• that He would bless all magistrates, from the highest to the lowest, give them the true spirit of their station, make them a terror to evil doers and a praise to them that do well;
  • that He would preside over the councils of the nation at this critical period, enlighten them to a just discernment of the public interest, and save them from mistake, division, and discord;
  • that He would make succeed our preparations for defense and bless our armaments by land and by sea;
  • that He would put an end to the effusion of human blood and the accumulation of human misery among the contending nations of the earth by disposing them to justice, to equity, to benevolence, and to peace;
  • and that he would extend the blessings of knowledge, of true liberty, and of pure and undefiled religion throughout the world.
  • And I do also recommend that with these acts of humiliation, penitence, and prayer fervent thanksgiving to the Author of All Good be united for the countless favors which He is still continuing to the people of the United States, and which render their condition as a nation eminently happy when compared with the lot of others.

    ---JOHN ADAMS, Second President of the United States of America
I am sure some are asking what all this has to do with the discussion of interposition?  Well, what makes this relevant is that the reason that one would do an interposition is based, at very least, in part on Romans 13.   Those that wanted to dispose a tyrant king used Romans 13 just like Locke did in his First Treatise.  The Lockean interpretation as recited by Mayhew in his sermon that Adams credited with helping the revolutionary cause is reproduced in the bold part above.  It is this interpretation of Romans 13 that states government has the right to punish evil doers AND the responsibility to not to mistreat those who do good.

It is the latter part that most that have a dogmatic view of Romans 13 ignore or explain off in their attempts to tell people to submit and obey government no matter what.  This view was actually the view of many loyalists at the time and is probably the common view in churches today.  The problem is that it was not the view the revolutionaries at the Founding.  Those that did care about what God thought did believe that government as an institution had been established by Him.  They also believed that tyrants could be rebelled deposed by lower magistrates.  The theological(some might say only legal since so much of common law reference Christianity and the Bible) argument and procedure available to them was interposition. I think Adams is alluding to this idea when he talks about all levels of magistrates in the first part of the the bullet point I bolded above.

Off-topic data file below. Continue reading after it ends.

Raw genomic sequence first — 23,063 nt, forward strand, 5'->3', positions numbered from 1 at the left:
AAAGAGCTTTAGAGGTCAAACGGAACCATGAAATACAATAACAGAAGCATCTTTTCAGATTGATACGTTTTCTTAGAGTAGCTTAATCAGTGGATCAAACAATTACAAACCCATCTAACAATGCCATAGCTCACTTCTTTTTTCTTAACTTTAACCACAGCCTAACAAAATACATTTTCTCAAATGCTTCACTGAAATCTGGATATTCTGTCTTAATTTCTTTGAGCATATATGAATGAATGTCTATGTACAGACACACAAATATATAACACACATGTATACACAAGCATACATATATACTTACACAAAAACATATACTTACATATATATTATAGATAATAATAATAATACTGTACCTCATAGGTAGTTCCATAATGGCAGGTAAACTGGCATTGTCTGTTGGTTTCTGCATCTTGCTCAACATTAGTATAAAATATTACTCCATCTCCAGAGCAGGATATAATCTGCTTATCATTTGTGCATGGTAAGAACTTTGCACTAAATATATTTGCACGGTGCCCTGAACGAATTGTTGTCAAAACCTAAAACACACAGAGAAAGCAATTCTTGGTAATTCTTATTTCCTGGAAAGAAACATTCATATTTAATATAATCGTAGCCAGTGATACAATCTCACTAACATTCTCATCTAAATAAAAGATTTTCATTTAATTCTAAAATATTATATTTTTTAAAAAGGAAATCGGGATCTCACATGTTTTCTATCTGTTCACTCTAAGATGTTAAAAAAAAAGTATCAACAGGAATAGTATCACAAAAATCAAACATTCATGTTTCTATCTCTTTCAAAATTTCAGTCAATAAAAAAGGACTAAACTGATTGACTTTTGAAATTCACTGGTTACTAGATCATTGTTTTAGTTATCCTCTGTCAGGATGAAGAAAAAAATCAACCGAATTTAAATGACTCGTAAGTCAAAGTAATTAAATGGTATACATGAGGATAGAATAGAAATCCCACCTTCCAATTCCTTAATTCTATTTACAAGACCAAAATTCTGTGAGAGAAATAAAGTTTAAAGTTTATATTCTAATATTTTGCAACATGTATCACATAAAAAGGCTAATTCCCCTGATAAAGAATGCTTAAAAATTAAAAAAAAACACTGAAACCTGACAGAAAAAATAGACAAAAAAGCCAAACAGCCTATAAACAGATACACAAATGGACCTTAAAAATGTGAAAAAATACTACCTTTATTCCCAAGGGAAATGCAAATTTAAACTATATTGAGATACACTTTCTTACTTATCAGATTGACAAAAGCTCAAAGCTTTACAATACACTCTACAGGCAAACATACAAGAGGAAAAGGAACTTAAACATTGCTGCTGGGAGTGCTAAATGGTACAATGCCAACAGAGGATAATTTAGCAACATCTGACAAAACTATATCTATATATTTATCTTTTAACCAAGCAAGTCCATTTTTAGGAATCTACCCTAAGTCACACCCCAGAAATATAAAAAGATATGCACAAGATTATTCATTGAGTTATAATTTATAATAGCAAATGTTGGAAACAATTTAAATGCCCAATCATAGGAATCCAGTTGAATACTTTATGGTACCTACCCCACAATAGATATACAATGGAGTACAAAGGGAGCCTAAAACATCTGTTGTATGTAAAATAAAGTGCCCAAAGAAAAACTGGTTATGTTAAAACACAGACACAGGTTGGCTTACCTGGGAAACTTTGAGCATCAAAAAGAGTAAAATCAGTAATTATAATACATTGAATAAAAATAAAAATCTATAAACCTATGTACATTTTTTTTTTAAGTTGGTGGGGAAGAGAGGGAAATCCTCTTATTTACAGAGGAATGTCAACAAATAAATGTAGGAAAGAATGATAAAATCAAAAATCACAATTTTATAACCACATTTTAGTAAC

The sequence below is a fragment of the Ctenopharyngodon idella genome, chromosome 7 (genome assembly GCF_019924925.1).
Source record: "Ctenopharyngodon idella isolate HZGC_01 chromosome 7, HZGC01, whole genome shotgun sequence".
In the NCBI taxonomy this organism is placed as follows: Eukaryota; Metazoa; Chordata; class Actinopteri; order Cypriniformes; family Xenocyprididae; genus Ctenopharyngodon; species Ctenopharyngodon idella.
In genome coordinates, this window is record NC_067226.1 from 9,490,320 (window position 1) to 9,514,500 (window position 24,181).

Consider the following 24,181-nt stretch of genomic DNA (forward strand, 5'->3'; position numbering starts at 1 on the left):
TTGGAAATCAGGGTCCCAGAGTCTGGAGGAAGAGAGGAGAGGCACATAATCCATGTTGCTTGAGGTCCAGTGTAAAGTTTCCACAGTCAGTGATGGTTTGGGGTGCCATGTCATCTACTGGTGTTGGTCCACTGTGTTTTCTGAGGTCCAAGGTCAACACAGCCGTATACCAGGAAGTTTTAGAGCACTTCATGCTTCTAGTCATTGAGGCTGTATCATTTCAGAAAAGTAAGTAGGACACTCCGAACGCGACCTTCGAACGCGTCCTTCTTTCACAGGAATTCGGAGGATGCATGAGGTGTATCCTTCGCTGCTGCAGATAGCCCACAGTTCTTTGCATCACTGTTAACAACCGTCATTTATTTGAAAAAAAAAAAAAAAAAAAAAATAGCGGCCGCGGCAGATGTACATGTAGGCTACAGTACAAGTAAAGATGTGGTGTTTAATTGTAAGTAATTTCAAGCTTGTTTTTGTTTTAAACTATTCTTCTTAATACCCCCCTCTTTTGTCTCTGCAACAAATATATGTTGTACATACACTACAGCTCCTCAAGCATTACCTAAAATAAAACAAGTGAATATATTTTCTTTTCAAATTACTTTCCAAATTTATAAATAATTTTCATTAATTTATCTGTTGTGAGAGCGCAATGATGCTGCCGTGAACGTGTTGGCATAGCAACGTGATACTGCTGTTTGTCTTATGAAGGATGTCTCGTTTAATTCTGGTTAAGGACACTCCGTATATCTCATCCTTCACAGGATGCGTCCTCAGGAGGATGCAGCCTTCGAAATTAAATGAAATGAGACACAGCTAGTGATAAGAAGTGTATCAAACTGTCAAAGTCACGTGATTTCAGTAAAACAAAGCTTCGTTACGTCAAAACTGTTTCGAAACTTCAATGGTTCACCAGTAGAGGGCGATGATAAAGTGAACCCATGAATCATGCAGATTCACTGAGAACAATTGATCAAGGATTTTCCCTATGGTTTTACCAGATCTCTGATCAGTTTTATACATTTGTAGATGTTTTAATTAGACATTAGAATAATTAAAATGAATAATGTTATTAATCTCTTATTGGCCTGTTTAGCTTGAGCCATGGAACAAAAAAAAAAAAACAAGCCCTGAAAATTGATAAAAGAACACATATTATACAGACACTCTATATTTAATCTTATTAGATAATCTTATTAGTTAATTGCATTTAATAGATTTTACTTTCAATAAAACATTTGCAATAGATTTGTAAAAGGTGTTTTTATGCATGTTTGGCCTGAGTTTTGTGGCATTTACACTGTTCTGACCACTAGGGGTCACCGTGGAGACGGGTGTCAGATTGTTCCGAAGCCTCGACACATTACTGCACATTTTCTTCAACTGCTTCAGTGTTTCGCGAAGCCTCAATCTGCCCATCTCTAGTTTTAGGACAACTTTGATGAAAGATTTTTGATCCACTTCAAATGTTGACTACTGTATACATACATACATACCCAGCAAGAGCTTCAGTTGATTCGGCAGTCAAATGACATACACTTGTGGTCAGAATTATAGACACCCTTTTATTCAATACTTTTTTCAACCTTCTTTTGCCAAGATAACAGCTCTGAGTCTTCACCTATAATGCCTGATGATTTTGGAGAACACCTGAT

Interposition was no doubt a "Christian Idea" based on a Lockean style reasoned interpretation of Romans 13.  This interpretation made it into Adams proclamation quoted above.  It must have been important to enough people for it to still be in the public dialogue 23 years later! What do 
you guys think?

More to come about "The Doctrine of 98" and Madison and Jefferson's thoughts about the states' right to use interposition to ignore the national government when it violated the spirit of the 9th and 10th amendments...